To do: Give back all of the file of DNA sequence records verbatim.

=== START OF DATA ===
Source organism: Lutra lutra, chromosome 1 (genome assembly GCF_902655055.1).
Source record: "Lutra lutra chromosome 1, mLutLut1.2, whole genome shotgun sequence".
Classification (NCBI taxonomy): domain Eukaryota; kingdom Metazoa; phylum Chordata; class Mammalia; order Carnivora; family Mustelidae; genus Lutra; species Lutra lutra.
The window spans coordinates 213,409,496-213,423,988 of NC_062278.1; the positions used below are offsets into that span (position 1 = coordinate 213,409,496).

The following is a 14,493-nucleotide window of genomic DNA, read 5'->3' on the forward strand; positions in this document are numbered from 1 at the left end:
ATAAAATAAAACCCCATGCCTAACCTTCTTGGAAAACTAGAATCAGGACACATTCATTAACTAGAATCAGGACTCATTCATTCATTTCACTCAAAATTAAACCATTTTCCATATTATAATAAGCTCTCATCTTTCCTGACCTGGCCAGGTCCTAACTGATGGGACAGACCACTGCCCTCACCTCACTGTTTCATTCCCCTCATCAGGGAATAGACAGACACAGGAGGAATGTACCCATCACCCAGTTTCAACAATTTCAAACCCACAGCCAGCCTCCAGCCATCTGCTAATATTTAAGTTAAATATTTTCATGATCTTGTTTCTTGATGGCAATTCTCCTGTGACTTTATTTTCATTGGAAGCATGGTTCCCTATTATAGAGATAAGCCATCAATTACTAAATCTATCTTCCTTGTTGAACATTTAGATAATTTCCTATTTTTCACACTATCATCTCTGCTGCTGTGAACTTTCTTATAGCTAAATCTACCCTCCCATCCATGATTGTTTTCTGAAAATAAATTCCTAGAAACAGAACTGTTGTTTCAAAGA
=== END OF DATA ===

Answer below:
Source organism: Lutra lutra, chromosome 1 (genome assembly GCF_902655055.1).
Source record: "Lutra lutra chromosome 1, mLutLut1.2, whole genome shotgun sequence".
Classification (NCBI taxonomy): domain Eukaryota; kingdom Metazoa; phylum Chordata; class Mammalia; order Carnivora; family Mustelidae; genus Lutra; species Lutra lutra.
The window spans coordinates 213,409,496-213,423,988 of NC_062278.1; the positions used below are offsets into that span (position 1 = coordinate 213,409,496).

The following is a 14,493-nucleotide window of genomic DNA, read 5'->3' on the forward strand; positions in this document are numbered from 1 at the left end:
ATAAAATAAAACCCCATGCCTAACCTTCTTGGAAAACTAGAATCAGGACACATTCATTAACTAGAATCAGGACTCATTCATTCATTTCACTCAAAATTAAACCATTTTCCATATTATAATAAGCTCTCATCTTTCCTGACCTGGCCAGGTCCTAACTGATGGGACAGACCACTGCCCTCACCTCACTGTTTCATTCCCCTCATCAGGGAATAGACAGACACAGGAGGAATGTACCCATCACCCAGTTTCAACAATTTCAAACCCACAGCCAGCCTCCAGCCATCTGCTAATATTTAAGTTAAATATTTTCATGATCTTGTTTCTTGATGGCAATTCTCCTGTGACTTTATTTTCATTGGAAGCATGGTTCCCTATTATAGAGATAAGCCATCAATTACTAAATCTATCTTCCTTGTTGAACATTTAGATAATTTCCTATTTTTCACACTATCATCTCTGCTGCTGTGAACTTTCTTATAGCTAAATCTACCCTCCCATCCATGATTGTTTTCTGAAAATAAATTCCTAGAAACAGAACTGTTGTTTCAAAGA